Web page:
I liked Dangar Island from the moment I stepped out of the ferry.
A few things helped: The welcoming jacarandas and the palm trees lining the shore. The idyllic setting of the cafe facing the Hawkesbury River and the bridge. The wheelbarrows and bicycles parked at the wharf instead of cars. The slower pace...
I pinched myself. Is this really part of Sydney? Is this Island real? This was just the beginning. By the time I finished visiting, I didn’t like the place anymore. I loved it.
This suburb is the only one in Sydney that has no cars. It must also be the suburb that has the friendliest locals. And the only place that makes you feel like settling there forever.
Welcome to my future hometown…
The walking loops are noted in green on the map. They wind around the island on the lower and higher grounds for 4.3 km. You can’t get lost. All roads lead back to the ferry wharf.
On the lower grounds you’ll walk past the Bowling Club and Bradleys Beach. On the higher grounds you’ll get great views of the Hawkesbury River. You'll also walk past a Blackbutt – Rough-barked Apple Forest.
Download a self-guided walk here.
There are no big tourist accommodation or hotel on the island. No Coles or Woolworth. No tourist attractions. So why visiting?
As I mentioned, there are no cars on the island. It’s also the only populated island on the Hawkesbury River. By its very nature the village is an isolated community. It is peaceful, wonderful and different…
The 270 or so residents carry their things in wheelbarrows instead of cars. The wheelbarrows are parked beside the ferry wharf ready for use.
School children ride their bike to the ferry wharf to catch the ferry. The ferry takes them to school in Brooklyn.
Walking around the village is surreal. Cars can't be seen or heard, and you really notice their absence. You can walk freely on the streets and not have to watch for cars.
So the best thing to do here is to walk around the island and experience it like a local.
Drink a coffee at Dangar Island Cafe. Then walk the 4 km loop around the local streets. Enjoy the beautiful houses surrounded by lush vegetation.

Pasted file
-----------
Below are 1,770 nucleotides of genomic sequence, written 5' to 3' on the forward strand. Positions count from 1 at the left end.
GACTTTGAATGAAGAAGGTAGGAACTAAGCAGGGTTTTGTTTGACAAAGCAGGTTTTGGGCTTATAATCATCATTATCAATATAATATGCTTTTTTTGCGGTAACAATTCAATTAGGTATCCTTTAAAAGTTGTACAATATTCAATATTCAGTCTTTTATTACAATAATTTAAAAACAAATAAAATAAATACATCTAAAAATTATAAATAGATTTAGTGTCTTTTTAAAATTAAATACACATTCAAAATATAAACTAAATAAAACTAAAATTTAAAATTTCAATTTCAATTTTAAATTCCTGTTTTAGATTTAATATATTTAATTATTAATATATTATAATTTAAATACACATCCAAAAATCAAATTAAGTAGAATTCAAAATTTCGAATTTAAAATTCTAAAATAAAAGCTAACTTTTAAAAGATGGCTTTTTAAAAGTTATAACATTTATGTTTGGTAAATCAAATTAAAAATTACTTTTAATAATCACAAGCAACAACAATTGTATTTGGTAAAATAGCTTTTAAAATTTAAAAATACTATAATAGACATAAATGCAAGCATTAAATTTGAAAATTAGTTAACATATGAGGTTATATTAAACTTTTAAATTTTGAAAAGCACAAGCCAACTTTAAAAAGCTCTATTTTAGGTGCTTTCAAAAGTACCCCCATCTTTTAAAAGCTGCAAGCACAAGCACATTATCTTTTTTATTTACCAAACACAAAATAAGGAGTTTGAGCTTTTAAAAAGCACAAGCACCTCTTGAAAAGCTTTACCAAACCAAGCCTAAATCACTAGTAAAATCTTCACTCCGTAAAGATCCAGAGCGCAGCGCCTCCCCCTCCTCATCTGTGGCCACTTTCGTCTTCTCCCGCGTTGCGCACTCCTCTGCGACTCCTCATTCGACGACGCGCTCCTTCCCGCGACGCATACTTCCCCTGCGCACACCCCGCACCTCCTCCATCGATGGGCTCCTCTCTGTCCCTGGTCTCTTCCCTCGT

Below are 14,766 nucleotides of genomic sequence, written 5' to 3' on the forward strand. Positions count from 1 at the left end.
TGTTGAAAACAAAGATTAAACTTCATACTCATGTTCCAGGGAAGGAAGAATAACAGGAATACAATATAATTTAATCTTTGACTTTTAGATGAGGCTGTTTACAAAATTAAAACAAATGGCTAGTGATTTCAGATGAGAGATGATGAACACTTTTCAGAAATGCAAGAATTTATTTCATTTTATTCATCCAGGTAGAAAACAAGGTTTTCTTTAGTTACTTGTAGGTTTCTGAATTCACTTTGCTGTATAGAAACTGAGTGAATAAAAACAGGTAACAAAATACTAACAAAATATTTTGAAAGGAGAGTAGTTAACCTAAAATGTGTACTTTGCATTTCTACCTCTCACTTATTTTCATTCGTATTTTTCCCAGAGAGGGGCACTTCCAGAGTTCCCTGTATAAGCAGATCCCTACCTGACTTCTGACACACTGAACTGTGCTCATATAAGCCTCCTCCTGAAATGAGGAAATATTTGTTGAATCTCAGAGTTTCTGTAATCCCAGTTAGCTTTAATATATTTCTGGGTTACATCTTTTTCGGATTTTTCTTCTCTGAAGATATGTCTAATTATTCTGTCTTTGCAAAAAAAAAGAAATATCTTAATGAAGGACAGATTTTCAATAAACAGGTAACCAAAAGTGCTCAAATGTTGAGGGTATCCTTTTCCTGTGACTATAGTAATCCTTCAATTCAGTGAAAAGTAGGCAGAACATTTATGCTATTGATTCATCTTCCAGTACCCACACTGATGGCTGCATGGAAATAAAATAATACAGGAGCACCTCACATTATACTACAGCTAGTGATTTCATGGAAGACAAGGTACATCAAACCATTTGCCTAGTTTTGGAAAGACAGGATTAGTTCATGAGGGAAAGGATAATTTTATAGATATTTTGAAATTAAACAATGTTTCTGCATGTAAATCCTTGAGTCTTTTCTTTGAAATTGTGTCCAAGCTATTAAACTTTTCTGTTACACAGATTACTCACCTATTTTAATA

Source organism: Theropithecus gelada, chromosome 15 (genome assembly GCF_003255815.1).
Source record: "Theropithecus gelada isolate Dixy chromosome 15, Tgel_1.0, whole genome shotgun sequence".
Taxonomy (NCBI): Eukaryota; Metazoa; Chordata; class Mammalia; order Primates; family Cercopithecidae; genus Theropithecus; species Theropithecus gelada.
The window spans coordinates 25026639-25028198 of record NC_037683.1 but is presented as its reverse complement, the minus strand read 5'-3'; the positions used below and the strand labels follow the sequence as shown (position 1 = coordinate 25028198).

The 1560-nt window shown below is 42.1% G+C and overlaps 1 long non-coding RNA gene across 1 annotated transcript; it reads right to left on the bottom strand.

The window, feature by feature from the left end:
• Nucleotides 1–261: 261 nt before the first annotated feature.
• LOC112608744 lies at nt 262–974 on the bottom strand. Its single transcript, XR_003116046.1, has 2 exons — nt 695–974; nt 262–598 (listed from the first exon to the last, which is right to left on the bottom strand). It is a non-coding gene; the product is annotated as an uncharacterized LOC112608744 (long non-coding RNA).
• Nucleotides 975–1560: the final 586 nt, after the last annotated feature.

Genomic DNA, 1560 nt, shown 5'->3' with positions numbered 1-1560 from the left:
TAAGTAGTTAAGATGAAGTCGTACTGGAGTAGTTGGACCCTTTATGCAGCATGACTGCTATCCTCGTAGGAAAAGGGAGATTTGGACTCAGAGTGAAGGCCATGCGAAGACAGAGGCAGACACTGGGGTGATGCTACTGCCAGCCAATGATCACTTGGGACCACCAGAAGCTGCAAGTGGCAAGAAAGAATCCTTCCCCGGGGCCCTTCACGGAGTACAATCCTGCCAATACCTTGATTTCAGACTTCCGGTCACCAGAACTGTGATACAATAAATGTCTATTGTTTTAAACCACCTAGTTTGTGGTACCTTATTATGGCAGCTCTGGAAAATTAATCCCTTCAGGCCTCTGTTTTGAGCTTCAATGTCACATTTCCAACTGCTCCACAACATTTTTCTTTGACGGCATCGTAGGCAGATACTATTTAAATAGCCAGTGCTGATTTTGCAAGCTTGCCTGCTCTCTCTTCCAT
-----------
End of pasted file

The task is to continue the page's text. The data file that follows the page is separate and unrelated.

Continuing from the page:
Stay overnight in a holiday accommodation if you can.
Come for a tour…
When you alight from the ferry, head to the delightful cafe beside the ferry wharf. Have a frittata and fresh salad. Sit at a peaceful table overlooking the Hawkesbury River and the bridge. It’s one of those places that makes you want to stay for hours...
Then start walking.
Head up the road and turn left toward Kiparra Park.
Kiparra Park has a playground, community hall and timber Bowling Club. The Bowling Club opens Thu and Fri dinners, Sat lunch & dinner and Sun lunch. The Bowling Club and the community hall are important places for the locals. They come together there.
Continue walking past heritage-listed Blackbutt trees.
Take the path leading down to Bradleys Beach. Have a swim.
Continue walking past the Fire Brigade.
Head up to the higher grounds...
Allow at least 2hrs 30 min to eat at the cafe and walk around the village. More if you want to drink a beer at the Bowling Club and swim at the beach.
When you take the ferry back, notice how busier and noisier Brooklyn seems to have become. It's because you have adapted to the tranquillity of Dangar Island.
The ferry departs several times a day to the island from Brooklyn Wharf in Brooklyn. Brooklyn Wharf is located right beside Hawkesbury River railway station. Getting to Brooklyn is on an easy train ride from Sydney. See the ferry timetable.
One-way tickets cost $7 adults, 3.50$ children and $3.50 concession.
The trip takes 15 to 30 minutes depending if the ferry stops at Little Wobby.
You can get to Hawkesbury River railway station on the Sydney - Newcastle railway line. The train trip takes 1 hour from Central in Sydney or 25 minutes from Gosford on the Central Coast.
I find the best tool to coordinate the train and ferry is this trip planner. Remember to also plan your return. The last ferry leaving Dangar Island is early in the evening.
You can also take the Hawkesbury Water Taxi on 0422 300 100.